The road to peace has been mapped out for humanity by some of its forerunners. For example, historically, the Buddha indicated one possible road to peace through the eight-fold path of right view, right thinking, right speech, right action, right livelihood, right diligence, right mindfulness and right concentration. These principals have stood the test of time and are as valid today as they were 2000 years ago.
Active individual participation in the promotion of social justice and political decision-making, without the use of violence, in a spirit of tolerance and goodwill, was strongly advocated by Gandhi in the 1900s. He promoted such important concepts as:
Ahimsa – non-injury through the renunciation of physical and mental violence against one’s self, others, animals and nature;
Advaita – the interconnectivity of all life forms;
Tapasya – the willingness to suffer rather than inflict pain on others;
Sarvodaya – everyone’s basis needs must be met even if that means that some people must give something up so that others are not left out;
Satyagraha – the pursuit of Truth through non-violent action.
In response to Brad’s #PeaceChallenge, I will make a series of 4 posts. Hope you find them of value. Blessings, Sam 🙂
Microcosmic and Macrocosmic Aspects of Peace – Part I
In the midst of the innumerable, intractable global conflicts of today and the existence of nuclear weapons capable of destroying the world many times over, it is arguable that world governance can no longer be left solely to political decision-makers. At a microcosmic level, each and every aware individual can begin to assume greater responsibility for the state of the world by taking up the challenge of embodying the peace (microcosm) that he/she hopes to see mirrored in the world community (macrocosm). In order to embrace peace, it is helpful to understand some of the underlying reasons for the manifestation of its antithesis i.e. violence. Why do individuals resort to violence?
Individual acts of physical violence can be considered a response to physical, emotional, mental and/or spiritual disharmony. For example: a difficult childhood can lead to feelings of frustration and aggression in an adult human being, who then uses violence as a mental-emotional outlet; the resort to violence could also be an action taken to protect physical basic needs such as safety and access to food; or on a spiritual level, historical antecedents such as the fact that a distant past has been characterised by war could hold violence in the collective subconscious, making it the line of least resistance. Moreover, direct aggression can have its cause in more than one instigating factor. Continue reading →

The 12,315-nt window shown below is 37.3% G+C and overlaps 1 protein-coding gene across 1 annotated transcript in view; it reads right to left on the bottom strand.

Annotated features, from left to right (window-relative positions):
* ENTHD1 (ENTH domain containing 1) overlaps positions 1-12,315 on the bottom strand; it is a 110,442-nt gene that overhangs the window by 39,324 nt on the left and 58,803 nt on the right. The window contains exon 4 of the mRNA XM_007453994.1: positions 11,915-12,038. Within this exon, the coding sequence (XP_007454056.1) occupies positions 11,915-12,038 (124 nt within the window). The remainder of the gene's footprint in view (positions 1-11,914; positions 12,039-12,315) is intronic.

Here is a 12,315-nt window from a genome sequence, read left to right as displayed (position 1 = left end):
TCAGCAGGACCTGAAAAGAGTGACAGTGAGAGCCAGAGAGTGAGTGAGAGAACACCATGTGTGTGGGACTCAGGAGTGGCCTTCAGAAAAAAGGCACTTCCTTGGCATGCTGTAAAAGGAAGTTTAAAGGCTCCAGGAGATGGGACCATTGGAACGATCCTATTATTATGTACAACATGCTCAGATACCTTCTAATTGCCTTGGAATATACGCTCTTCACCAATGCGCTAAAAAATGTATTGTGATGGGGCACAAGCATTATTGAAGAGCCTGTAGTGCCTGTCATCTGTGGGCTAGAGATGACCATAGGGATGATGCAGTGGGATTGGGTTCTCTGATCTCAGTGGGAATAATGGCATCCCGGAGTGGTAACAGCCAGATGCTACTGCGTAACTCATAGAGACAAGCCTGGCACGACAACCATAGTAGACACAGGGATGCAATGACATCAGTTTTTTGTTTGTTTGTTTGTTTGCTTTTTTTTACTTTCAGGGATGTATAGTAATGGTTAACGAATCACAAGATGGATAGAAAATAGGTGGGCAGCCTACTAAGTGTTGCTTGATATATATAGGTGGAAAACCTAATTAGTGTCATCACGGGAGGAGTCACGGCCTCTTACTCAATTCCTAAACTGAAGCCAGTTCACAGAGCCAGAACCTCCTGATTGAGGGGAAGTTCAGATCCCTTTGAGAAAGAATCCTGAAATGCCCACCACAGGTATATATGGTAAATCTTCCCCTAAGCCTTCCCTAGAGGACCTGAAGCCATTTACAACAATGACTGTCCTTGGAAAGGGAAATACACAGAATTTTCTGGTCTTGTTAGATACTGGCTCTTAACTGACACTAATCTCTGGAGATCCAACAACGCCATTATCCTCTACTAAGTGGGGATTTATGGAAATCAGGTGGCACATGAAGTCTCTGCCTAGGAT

Arguably the most well-known hero of non-violent action was Mahatma Gandhi; although there are plenty of other persons – nowadays and in the past – who have shown huge civil courage in the face of repression, violence and injustice. Even though some of us will, thankfully, never be confronted by the life-threatening and deeply traumatic circumstances faced and endured by human rights defenders and oppressed persons around the globe, even our more privileged lives can get tough, challenging and seemingly unjust at times. On those occasions, we can learn from forerunners like Gandhi, who have led by example and in so doing have paved the way for us to more easily follow.
Gandhi didn’t condone violent behaviour or injustice. However, whilst holding an attitude of non-judgement (as recommended also by the tantric path), he demonstrated his dissent using direct, non-violent action rooted in a deep love for all human beings and Life itself. Continue reading →